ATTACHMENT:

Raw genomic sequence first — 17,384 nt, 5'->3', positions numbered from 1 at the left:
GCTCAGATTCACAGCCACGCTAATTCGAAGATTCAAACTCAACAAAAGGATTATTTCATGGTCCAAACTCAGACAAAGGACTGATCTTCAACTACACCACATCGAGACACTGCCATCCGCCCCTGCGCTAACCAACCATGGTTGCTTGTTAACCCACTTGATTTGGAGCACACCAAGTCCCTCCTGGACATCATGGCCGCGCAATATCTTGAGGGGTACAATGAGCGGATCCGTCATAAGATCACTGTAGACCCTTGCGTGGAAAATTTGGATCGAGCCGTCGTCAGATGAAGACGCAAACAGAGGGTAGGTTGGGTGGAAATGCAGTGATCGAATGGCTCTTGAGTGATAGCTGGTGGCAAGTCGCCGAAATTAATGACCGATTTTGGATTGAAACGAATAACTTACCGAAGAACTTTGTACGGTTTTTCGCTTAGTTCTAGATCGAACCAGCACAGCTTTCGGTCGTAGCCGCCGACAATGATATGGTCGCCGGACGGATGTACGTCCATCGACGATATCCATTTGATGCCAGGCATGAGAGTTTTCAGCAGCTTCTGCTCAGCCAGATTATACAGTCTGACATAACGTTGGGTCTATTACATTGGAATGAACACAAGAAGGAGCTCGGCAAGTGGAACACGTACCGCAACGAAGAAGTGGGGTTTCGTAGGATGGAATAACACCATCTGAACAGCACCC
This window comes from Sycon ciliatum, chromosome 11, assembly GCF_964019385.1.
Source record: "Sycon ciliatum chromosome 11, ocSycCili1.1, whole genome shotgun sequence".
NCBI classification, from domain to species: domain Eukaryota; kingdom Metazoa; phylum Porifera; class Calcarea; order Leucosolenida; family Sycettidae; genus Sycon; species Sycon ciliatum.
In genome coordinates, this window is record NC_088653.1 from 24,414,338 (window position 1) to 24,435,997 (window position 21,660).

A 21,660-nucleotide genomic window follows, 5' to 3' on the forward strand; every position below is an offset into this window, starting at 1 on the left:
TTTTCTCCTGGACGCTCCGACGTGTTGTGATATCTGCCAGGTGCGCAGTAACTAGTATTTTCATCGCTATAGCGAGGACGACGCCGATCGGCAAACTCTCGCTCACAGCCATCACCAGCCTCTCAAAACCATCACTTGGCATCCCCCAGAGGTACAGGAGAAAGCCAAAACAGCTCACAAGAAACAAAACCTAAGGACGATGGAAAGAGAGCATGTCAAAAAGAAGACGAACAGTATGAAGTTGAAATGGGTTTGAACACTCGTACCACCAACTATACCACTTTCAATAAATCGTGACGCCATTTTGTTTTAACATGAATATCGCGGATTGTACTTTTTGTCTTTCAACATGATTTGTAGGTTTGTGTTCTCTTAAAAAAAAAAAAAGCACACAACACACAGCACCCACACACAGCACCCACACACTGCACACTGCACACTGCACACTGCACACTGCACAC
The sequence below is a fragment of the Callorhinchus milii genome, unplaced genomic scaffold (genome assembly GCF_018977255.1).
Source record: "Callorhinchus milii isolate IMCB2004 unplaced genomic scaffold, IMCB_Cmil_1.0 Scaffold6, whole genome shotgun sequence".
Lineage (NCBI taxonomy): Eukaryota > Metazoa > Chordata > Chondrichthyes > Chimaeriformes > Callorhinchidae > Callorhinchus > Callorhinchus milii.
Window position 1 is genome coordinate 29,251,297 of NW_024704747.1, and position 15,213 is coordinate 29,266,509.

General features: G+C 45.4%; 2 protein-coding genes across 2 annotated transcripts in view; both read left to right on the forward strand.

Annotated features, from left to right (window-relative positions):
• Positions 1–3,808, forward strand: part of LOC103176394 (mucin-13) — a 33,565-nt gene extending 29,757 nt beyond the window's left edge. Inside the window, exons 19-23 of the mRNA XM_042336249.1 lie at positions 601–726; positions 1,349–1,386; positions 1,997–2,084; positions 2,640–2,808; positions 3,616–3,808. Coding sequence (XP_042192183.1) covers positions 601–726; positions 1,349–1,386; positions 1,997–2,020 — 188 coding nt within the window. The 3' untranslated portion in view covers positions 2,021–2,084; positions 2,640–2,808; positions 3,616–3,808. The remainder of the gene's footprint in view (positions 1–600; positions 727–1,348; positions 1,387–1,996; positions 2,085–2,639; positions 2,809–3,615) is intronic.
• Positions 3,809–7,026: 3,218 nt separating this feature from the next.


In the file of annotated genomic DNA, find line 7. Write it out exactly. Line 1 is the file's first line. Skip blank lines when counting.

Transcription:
A 21,660-nucleotide genomic window follows, 5' to 3' on the forward strand; every position below is an offset into this window, starting at 1 on the left: